Dear Brian, dear all, an intriguing discussion.

I guess some things are in the eye of the beholder. Both Morozov and Ström
fail to note at least two aspects of the historical context of the rise of
Big Tech and are easily observed from the post-socialist vantage point.

Firstly, the expansion of possessive individualism beyond the capitalist
first world: an individualism weaponised by markets and technologies, not
limited to the sphere of consumption, but extending equally into personal
identity formation, social interactions, mass communication and political
subjectivation. Technofeudalism-thesis is, in my view, its symptom,
transfixed by the return of personal, though this time hyperindividualised
forms of social domination built on cybernetic profiling and resulting in
growing economic power. The gig economy manifests that relation between the
sovereign consumer and the worker dominated by a tracking system in the
most direct and blatant way.

Secondly, the globalisation of free trade since the late 1980s, with the
relocation of manufacturing largely to Southeast Asia: the geographic
disaggregation and growing distancing of the capitalist production and
consumption has made dominant the capital's commodity circuit headquartered
in a few dozen countries of North America, Western Europe and a couple of
other places, at once generating demand and commanding the productive
capital overseas (and extracting energy and materials from the sacrificial
hinterlands across the globe).

Had it not been for the contemporary cybernetics revolution, that
post-socialist restructuring of the capitalist world-system would have
looked very different. But more importantly, had it not been for that
geopolitical conjuncture, the contemporary cybernetics revolution would
have developed in a very different direction.

FAANG are centrally located in the commodity circuit. Amazon.com,
straddling online commerce and the global supply chain, has been the most
successful at prospecting in this global geography. It's at its core
business a giant shop with a global supply chain attached, whereas Google
and Facebook are advertising space. Viewed, from the world-system
perspective, they have the function of helping generate consumerist desires
and delivering gratification to your door. The networked services that they
are producing and are making available for free are largely enabling of and
subordinate to that function. The rest of the Big Tech has provided the
nuts and bolts coordinating extracting, manufacturing and shipping. For
that they have altogether been lavished with exorbitant market valuations
that form the basis of retirement insurance for large parts of the working
population in some of those few dozen countries.

Globalisation or sovereign consumerism might not be all that new, but the
demise of socialist and anti-colonial projects has made their expansion a
singular event in the history of capitalist development and goes a long
way, in my mind, to explain the conditions under which the Big Tech has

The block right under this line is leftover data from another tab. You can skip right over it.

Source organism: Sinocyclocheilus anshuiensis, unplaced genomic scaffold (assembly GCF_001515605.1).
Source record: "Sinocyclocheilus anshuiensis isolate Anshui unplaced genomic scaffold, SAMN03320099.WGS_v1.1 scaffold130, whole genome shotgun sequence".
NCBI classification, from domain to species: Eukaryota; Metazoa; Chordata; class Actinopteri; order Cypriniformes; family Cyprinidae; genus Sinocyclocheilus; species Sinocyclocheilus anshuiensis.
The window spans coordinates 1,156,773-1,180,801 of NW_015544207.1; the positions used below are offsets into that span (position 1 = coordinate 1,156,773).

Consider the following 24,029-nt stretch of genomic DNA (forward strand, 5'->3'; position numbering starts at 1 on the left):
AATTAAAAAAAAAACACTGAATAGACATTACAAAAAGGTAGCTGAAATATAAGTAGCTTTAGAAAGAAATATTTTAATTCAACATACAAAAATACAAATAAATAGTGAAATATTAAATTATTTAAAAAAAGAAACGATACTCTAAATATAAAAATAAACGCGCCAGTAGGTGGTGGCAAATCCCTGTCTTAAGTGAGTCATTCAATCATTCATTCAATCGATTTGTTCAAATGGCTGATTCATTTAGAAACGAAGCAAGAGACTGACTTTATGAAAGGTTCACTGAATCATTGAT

ultimately evolved.

Now, with the trade war with China and the Russian aggression against
Ukraine, but also with the growing environmental and energy crunch, the
question is how that fragmenting post-1989 neoliberal world will adapt —
and, unfortunately, adapt it will. I assume, in the most inert ways. Some
manufacturing will reshore to places like Mexico, some of the additional
domestic extraction will be brought online, absent supply-chain problems
renewables deployment might get a bit fast-tracked, but ultimately a
delinking from China for its advanced manufacturing infrastructure or
Russia for its mineral resources does not seem feasible overnight. The
FAANG will have to adapt even less, as they are in the business of inducing
demand, and in the looming recession demand will be in short supply,
allowing them to continue to appropriate a good chunk of surpluses from
other sectors.

Best to all,

Tom



On Mon, Jul 11, 2022 at 11:09 PM Molly Hankwitz <mollyhankw...@gmail.com>
wrote:

> hi thank you...learning so much and trying to understand 'capitoloscene' -
>
> one of my favorite points in Berardi's lecture (Sass-Fee lectures) on this
> time was that 'the problem with cybernetics is that the system feedback
> loops are still modeled on the Cold War' - this seems so correct...we have
> had something else between 1980s and 2000s and 'feedback' is something else
> now and changing with AI, etc.
>
> Brian i did not know that Morozov was a leading net-critic, so I'm glad to
> know something I did not.
>
> wanting to initiate a nettime- global court of judgement on 'economic
> crimes' - Bezos, Oil profits from Ukraine, burning of Amazon being my top
> three...all will be "guillotined" by the geopolitical earth commons.
>
> we need new spatial models for economic warfare and how to "combat" it
>
> molly
>
>
>
>
>
>
>
>
> On Sun, Jul 10, 2022 at 11:56 PM <analoguehori...@gmail.com> wrote:
>
>> Just came across this -
>>
>>
>> https://shows.acast.com/jacobin-radio/episodes/dig-its-still-capitalism-w-evgeny-morozov
>>
>> On Fri 8 Jul 2022, 03:08 Molly Hankwitz, <mollyhankw...@gmail.com> wrote:
>>
>>>
>>> Hello, Boris, and Brian,
>>> Thank you for all of your writings and reviews. Boris, those
>>> descriptions of how corporations will fill the gap of the state by
>>> providing travel money for women employees seeking abortions...are
>>> chillingly correct, and scary and partly what I do really like about Safiya
>>> Noble's position (her name has been misspelled by me, apologies - Noble,
>>> not Nobel - forgive me for being obsessed, but imho she is moved to write
>>> because she is deeply concerned with the loss of public assets to the
>>> private sector...this all seems to be one ball of wax...
>>>
>>> womens' rights being subsumed under employee contracts of individual
>>> corporations and the rights of corporations to acquire (say in higher ed)